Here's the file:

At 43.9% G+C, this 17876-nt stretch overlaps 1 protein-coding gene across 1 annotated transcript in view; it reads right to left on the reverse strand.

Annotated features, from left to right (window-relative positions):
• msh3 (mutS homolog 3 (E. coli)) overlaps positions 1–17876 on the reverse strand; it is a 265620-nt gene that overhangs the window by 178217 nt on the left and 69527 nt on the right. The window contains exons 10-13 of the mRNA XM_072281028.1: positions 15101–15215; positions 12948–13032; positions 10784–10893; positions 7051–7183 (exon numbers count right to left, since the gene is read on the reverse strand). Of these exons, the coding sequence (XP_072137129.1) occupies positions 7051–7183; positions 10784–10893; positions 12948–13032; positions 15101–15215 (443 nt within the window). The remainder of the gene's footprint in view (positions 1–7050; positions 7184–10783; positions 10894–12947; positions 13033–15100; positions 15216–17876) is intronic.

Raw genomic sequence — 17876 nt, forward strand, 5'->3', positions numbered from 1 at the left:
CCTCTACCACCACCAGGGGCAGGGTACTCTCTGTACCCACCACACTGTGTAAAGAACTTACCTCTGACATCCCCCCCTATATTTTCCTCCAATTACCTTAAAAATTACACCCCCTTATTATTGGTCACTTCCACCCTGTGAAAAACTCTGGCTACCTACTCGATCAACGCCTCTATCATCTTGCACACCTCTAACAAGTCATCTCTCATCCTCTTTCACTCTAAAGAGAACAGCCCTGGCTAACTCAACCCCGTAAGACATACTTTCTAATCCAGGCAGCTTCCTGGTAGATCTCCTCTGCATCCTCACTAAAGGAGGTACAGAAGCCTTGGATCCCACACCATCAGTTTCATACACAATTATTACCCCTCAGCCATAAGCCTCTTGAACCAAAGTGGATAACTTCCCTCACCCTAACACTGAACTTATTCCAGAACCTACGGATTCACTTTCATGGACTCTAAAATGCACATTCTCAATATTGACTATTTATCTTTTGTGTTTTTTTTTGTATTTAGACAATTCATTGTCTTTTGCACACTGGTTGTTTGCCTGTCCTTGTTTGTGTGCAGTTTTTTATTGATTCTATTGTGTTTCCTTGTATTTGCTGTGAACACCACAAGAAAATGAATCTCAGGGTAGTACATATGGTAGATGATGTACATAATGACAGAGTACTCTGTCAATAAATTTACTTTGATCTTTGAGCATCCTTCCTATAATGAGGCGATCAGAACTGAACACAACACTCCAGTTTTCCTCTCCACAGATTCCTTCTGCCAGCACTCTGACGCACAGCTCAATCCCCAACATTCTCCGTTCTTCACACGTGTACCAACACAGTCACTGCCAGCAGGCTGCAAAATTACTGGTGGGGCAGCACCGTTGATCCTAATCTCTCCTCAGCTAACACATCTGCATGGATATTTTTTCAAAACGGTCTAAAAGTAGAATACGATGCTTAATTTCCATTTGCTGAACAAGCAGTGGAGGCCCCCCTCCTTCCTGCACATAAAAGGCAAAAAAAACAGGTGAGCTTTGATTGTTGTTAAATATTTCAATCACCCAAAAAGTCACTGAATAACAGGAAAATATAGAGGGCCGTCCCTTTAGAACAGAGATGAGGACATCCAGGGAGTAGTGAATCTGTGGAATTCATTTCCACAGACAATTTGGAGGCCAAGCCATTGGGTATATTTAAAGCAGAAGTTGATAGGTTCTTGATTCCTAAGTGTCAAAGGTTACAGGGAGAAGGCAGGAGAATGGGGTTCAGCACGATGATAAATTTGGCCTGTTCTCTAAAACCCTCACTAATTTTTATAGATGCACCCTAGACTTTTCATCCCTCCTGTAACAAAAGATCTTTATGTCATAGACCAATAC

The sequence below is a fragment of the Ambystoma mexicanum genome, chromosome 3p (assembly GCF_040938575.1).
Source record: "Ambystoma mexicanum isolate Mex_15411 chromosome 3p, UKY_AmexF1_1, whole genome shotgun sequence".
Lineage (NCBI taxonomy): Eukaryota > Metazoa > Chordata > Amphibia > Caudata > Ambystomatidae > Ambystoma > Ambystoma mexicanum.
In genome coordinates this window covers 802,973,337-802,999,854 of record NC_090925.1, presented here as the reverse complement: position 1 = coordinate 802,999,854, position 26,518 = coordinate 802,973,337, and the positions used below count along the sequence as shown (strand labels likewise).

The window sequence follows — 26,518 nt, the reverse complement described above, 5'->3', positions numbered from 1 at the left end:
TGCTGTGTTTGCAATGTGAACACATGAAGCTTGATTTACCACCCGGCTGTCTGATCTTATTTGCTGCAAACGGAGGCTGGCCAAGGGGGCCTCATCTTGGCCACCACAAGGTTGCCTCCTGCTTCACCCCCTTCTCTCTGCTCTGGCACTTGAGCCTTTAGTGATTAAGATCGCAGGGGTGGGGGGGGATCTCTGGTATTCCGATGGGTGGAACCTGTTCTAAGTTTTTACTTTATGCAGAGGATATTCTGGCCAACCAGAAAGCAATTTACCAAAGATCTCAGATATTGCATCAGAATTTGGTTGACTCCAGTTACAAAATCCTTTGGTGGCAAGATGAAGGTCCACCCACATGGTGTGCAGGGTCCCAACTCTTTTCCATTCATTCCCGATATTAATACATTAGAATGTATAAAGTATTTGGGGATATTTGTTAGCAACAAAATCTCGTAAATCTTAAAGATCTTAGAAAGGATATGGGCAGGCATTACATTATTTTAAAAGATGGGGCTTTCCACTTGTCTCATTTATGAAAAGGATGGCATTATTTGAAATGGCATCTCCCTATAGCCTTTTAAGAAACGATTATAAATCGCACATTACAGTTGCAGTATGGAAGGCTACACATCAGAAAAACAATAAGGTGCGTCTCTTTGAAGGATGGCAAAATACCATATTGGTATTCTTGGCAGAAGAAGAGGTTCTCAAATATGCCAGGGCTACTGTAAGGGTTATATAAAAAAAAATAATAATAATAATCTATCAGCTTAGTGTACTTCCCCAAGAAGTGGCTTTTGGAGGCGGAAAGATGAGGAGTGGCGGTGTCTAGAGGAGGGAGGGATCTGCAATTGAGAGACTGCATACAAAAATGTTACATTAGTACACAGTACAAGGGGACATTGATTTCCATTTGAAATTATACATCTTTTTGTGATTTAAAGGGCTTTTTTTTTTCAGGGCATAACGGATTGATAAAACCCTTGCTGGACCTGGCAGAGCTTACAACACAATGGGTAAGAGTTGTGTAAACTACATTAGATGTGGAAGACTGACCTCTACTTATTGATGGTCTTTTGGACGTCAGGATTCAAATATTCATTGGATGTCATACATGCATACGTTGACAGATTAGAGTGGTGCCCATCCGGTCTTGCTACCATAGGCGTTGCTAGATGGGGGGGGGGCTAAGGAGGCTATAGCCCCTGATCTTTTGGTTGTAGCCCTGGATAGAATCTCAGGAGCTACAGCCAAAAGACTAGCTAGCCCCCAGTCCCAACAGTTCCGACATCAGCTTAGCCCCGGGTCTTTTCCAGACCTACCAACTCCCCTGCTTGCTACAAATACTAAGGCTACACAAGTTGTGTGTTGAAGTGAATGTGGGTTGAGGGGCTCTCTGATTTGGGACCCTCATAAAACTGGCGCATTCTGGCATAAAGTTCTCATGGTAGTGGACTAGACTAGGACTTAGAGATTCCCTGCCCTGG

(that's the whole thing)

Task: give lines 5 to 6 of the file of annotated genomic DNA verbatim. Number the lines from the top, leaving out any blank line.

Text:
CCTCTACCACCACCAGGGGCAGGGTACTCTCTGTACCCACCACACTGTGTAAAGAACTTACCTCTGACATCCCCCCCTATATTTTCCTCCAATTACCTTAAAAATTACACCCCCTTATTATTGGTCACTTCCACCCTGTGAAAAACTCTGGCTACCTACTCGATCAACGCCTCTATCATCTTGCACACCTCTAACAAGTCATCTCTCATCCTCTTTCACTCTAAAGAGAACAGCCCTGGCTAACTCAACCCCGTAAGACATACTTTCTAATCCAGGCAGCTTCCTGGTAGATCTCCTCTGCATCCTCACTAAAGGAGGTACAGAAGCCTTGGATCCCACACCATCAGTTTCATACACAATTATTACCCCTCAGCCATAAGCCTCTTGAACCAAAGTGGATAACTTCCCTCACCCTAACACTGAACTTATTCCAGAACCTACGGATTCACTTTCATGGACTCTAAAATGCACATTCTCAATATTGACTATTTATCTTTTGTGTTTTTTTTTGTATTTAGACAATTCATTGTCTTTTGCACACTGGTTGTTTGCCTGTCCTTGTTTGTGTGCAGTTTTTTATTGATTCTATTGTGTTTCCTTGTATTTGCTGTGAACACCACAAGAAAATGAATCTCAGGGTAGTACATATGGTAGATGATGTACATAATGACAGAGTACTCTGTCAATAAATTTACTTTGATCTTTGAGCATCCTTCCTATAATGAGGCGATCAGAACTGAACACAACACTCCAGTTTTCCTCTCCACAGATTCCTTCTGCCAGCACTCTGACGCACAGCTCAATCCCCAACATTCTCCGTTCTTCACACGTGTACCAACACAGTCACTGCCAGCAGGCTGCAAAATTACTGGTGGGGCAGCACCGTTGATCCTAATCTCTCCTCAGCTAACACATCTGCATGGATATTTTTTCAAAACGGTCTAAAAGTAGAATACGATGCTTAATTTCCATTTGCTGAACAAGCAGTGGAGGCCCCCCTCCTTCCTGCACATAAAAGGCAAAAAAAACAGGTGAGCTTTGATTGTTGTTAAATATTTCAATCACCCAAAAAGTCACTGAATAACAGGAAAATATAGAGGGCCGTCCCTTTAGAACAGAGATGAGGACATCCAGGGAGTAGTGAATCTGTGGAATTCATTTCCACAGACAATTTGGAGGCCAAGCCATTGGGTATATTTAAAGCAGAAGTTGATAGGTTCTTGATTCCTAAGTGTCAAAGGTTACAGGGAGAAGGCAGGAGAATGGGGTTCAGCACGATGATAAATTTGGCCTGTTCTCTAAAACCCTCACTAATTTTTATAGATGCACCCTAGACTTTTCATCCCTCCTGTAACAAAAGATCTTTATGTCATAGACCAATAC

The sequence below is a fragment of the Ambystoma mexicanum genome, chromosome 3p (assembly GCF_040938575.1).